FIONA McCann believes the London 2012 Olympic Games has had a hugely positive impact on Great Britain women’s water polo team, writes Alex Rae
McCann and her team surged to the quarter-finals in the capital last summer and their success at the Games has seen their funding rise significantly.
Participation figures have also risen sharply, meaning British water polo bosses are now able to focus their attentions on grass roots level.
McCann, from Chester, said: “The profile has definitely been raised and we’ve a lot more young people coming in from schools now.
“People actually know what the sport is now and people are coming to us and telling us what they’ve been doing instead of asking if there is a horse involved.
“We did receive £1.5m before the Olympics and that was to be shared between the men’s and the women’s teams but now we’ve got £4.54m just for the women’s team. In percentage terms we’ve got the biggest increase because of course it’s a big step up.
“It’s huge for us to have that amount of money because it means we’ve got more freedom to work on the grassroots level.
“Before the Olympics we knew we were limited with the funding so we knew in order to get more funding we had to perform in London.”
Last month’s World Championship performances in Barcelona have provided a good platform as the long journey to the Rio 2016 Olympic Games begins.
Britain’s women’s team have undergone drastic changes of late with former head coach Szilveszter Fekete leaving the role after eight years in charge.
Paul Metz has taken interim charge of the side until a new coach is appointed in September but McCann thinks this has given her and her team-mates a new lease of life.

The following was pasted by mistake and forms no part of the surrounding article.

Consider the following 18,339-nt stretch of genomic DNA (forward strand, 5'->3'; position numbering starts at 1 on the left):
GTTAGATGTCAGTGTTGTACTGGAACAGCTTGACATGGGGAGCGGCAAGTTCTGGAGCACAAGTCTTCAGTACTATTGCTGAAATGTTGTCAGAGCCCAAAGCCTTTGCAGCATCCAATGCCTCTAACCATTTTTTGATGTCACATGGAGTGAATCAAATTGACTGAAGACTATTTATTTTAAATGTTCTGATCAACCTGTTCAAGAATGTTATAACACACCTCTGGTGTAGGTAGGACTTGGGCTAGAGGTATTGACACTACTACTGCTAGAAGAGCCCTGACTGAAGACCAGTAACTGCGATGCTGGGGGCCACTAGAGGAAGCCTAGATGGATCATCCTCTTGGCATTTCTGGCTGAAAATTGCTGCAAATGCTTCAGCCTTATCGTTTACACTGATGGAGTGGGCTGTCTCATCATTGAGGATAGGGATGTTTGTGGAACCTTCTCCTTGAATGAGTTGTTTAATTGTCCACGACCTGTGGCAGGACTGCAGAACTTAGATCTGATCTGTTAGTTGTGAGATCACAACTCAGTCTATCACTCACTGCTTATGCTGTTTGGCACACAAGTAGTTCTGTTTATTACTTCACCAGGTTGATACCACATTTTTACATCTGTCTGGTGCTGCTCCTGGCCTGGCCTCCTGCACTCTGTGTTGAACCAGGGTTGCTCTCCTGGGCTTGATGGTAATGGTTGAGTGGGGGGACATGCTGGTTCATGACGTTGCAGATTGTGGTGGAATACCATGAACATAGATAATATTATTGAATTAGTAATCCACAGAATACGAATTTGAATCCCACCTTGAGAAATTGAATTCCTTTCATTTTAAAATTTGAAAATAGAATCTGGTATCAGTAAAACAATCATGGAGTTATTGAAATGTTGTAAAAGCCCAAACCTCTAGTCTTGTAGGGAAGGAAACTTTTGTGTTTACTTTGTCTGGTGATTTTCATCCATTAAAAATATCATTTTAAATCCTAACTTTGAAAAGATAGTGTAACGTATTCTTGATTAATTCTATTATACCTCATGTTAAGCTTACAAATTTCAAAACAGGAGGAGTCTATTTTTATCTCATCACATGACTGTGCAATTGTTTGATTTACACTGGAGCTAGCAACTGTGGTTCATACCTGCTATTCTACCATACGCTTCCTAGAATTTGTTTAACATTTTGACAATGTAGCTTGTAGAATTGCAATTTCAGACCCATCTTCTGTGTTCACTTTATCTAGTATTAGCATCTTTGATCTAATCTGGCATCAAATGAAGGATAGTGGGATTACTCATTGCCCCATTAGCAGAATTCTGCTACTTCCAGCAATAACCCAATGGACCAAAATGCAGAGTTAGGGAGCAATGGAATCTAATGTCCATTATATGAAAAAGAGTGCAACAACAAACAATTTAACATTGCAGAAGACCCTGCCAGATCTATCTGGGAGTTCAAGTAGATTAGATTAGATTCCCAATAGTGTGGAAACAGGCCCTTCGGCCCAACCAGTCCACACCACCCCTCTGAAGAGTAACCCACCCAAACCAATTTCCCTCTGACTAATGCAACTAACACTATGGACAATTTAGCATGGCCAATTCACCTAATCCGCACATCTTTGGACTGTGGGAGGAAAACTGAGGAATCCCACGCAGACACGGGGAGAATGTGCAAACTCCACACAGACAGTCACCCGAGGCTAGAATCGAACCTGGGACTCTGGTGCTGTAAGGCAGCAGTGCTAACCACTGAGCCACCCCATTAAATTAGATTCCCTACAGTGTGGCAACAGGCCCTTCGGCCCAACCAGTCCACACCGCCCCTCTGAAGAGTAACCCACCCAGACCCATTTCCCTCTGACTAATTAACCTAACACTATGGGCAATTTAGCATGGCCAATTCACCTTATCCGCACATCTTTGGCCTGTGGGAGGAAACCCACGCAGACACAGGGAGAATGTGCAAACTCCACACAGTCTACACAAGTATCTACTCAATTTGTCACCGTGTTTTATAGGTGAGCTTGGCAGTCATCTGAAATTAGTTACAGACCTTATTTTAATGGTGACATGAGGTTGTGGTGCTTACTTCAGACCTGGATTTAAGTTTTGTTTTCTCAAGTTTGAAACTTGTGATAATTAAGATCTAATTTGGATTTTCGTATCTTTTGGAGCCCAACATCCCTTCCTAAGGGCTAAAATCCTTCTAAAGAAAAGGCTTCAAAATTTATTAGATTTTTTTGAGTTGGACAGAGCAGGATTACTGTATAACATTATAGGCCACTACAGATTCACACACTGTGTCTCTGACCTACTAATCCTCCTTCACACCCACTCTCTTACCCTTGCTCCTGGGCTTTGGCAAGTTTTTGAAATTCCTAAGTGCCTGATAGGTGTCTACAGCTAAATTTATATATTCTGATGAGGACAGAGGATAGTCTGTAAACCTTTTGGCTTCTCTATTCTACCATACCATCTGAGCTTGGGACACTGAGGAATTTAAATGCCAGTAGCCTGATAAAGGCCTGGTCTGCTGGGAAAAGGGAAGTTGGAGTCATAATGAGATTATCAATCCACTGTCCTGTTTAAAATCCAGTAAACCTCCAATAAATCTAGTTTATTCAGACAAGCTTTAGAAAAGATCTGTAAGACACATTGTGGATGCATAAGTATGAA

“The World Championships was more of a learning experience really because since the Olympics last year we’ve had a massive shift in the programme,” said McCann, 26, who scored four goals at the London Olympics.
“The results we came out with we weren’t happy about, but I think how we played in the matches for part of them we were happy.
“It was a new team because almost half of the side had retired after the Olympics and for a lot of the younger players it was their first major competition.
“We’re looking toward Rio and focusing on our longer-term goals. This tournament was just a part of that learning curve.
“For us we’d rather perform well in Rio than in the World Championships so this is the start of a long journey now.”
Great Britain were handed some tough ties during the World Championships but did give a strong Canadian outfit a scare before going down 14-9.
The team are now turning their attentions to qualification for next summer’s European Championships in Budapest.